July 17, 2010

An Iraq Soap Opera


I got to see Rachel Khedoori’s ‘The Iraq Book Project’ at Hauser & Wirth London this week. http://www.hauserwirth.com/exhibitions/667/rachel-khedoori/view/

(an excerpt from the publicity)
‘The Iraq Book Project’, Khedoori's ongoing documentary piece, consists of a chronological compilation of news articles found online using the search terms 'Iraq’, ‘Iraqi’ or ‘Baghdad’. The articles begin on 18 March 2003, the start date of the Iraq war, and in theory, can continue indefinitely. Presented as a series of large books on tall tables, the articles are sourced from a wide range of news services based all over the world, translated into English and formatted to flow together seamlessly; the only separation between the articles is the emboldened lettering of the titles, date and source. For this project, the gallery will be turned into a research centre with articles being compiled, printed and added to the books throughout the duration of the exhibition. ‘The Iraq Book Project’ is an attempt to find words for an indescribable event, highlighting the way in which perceptions of an event change depending upon time and place.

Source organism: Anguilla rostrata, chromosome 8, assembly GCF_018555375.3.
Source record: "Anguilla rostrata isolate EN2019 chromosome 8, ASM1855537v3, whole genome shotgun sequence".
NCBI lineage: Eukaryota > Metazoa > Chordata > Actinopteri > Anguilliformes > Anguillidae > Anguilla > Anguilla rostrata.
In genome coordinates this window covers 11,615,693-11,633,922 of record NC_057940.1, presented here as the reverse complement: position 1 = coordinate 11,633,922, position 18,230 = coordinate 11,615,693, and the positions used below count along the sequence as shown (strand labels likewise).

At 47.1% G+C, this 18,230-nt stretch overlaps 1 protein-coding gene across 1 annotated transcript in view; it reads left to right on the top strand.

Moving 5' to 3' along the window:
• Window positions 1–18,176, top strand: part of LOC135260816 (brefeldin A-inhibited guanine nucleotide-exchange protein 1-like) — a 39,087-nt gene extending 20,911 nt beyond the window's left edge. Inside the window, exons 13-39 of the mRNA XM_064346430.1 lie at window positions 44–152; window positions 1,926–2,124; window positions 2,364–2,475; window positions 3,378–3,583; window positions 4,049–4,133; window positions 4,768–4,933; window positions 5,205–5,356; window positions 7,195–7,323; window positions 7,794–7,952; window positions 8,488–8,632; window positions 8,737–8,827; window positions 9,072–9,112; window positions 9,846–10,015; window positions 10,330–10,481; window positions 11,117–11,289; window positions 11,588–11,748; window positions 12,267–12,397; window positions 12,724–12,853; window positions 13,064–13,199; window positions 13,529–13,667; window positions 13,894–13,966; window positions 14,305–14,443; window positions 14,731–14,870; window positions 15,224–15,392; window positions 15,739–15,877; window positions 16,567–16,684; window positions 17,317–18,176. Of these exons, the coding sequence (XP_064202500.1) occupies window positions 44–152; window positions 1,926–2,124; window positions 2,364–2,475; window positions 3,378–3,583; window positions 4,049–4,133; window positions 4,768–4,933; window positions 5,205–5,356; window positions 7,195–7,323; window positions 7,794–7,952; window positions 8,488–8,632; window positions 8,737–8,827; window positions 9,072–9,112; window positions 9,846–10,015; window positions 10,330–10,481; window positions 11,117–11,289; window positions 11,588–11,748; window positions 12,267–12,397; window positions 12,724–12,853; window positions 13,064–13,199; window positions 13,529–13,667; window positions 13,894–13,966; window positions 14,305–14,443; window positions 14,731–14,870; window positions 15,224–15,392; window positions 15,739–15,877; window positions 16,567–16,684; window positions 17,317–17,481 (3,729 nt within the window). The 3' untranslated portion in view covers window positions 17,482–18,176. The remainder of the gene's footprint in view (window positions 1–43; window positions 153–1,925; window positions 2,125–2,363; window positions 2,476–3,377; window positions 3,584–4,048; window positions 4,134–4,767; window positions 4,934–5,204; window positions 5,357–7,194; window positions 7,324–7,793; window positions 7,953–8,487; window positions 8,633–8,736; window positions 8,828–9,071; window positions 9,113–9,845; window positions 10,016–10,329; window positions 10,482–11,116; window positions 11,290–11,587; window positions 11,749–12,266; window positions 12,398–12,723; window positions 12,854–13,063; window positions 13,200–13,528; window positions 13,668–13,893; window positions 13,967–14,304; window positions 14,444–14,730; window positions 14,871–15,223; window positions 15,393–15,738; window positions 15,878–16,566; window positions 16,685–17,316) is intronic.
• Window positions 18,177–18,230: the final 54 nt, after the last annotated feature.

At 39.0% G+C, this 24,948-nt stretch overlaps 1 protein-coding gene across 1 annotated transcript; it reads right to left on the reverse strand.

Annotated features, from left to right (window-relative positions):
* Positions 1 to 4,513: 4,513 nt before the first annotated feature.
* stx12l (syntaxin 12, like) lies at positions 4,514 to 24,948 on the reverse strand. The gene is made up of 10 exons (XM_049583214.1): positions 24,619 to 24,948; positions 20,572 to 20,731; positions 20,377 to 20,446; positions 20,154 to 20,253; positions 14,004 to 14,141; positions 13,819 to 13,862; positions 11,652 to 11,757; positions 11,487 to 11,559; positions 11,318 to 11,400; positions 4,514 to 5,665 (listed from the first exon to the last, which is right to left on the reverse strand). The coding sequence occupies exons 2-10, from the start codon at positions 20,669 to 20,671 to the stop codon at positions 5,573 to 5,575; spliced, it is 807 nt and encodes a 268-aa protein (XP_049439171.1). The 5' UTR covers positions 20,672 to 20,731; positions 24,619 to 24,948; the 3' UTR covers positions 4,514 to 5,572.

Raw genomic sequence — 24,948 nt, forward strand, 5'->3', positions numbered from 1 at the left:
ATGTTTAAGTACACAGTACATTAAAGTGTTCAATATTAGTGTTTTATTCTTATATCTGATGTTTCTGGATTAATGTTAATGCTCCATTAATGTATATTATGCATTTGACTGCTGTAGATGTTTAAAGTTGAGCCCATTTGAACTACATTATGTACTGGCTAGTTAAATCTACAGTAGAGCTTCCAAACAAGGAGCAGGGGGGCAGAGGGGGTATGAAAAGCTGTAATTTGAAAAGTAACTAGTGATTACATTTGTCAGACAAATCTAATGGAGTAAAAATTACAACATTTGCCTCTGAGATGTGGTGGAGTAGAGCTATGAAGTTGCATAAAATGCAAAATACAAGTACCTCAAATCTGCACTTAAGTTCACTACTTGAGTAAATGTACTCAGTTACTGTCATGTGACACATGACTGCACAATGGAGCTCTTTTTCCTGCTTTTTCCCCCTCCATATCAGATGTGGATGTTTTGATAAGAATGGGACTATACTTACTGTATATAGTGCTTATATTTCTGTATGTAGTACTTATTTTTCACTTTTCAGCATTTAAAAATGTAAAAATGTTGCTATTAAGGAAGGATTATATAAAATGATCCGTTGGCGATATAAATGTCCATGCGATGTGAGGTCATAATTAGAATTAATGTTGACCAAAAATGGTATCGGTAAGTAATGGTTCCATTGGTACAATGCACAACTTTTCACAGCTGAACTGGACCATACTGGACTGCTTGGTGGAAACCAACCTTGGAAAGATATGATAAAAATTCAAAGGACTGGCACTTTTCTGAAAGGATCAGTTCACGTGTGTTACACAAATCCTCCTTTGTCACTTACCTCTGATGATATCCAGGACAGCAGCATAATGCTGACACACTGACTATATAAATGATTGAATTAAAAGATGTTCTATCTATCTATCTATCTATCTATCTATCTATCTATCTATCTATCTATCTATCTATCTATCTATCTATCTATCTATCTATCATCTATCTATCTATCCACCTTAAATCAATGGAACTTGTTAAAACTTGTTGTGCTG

Seeing this show was an unexpected coincidence with my conversations with Derek Beaulieu re: conceptual poetry (since the show I intended to see was shut). I have had a couple of very similar submissions for the Text Festival from different artists and it has made me wonder given that there are so many versions of this choose-a-subject-google/findtext-amass-result process how is the quality of the artistic act understood. The case in point as experienced is quite disappointing in the Hauser & Wirth space. The visual rhythm of the books on the tables has a minimalist pleasure but this is undermined because there is no intention that this should be rigorous – the books are there because that is how the work is expanding rather than because of a proportional aesthetic – so one book which was not quite in line with the others became the transgressive focus of attention. (Carolyn Thompson, who was with me, had to straighten it in the end). In addition, because the concept generating the work is immediately stated, I found that I was much more fascinated with the mystery of what the only other book in the room was – namely the paperback being read by the young invigilator in the corner of the room (sadly it turned out to be Ian McEwan).

My response to this work was probably the opposite of what the artist intends; while it attempts “to find words for an indescribable event”, the books include endless words that are describing the event and what the viewer actually does is bring their own perception of Iraq to the work. That is something that all artworks do but I found myself irritated by this dialogue between my response to Iraq and an artistic gesture that fundamentally abrogates the artist’s responsibility and turns the ‘indescribable event’ into a structure more akin to a soap opera.

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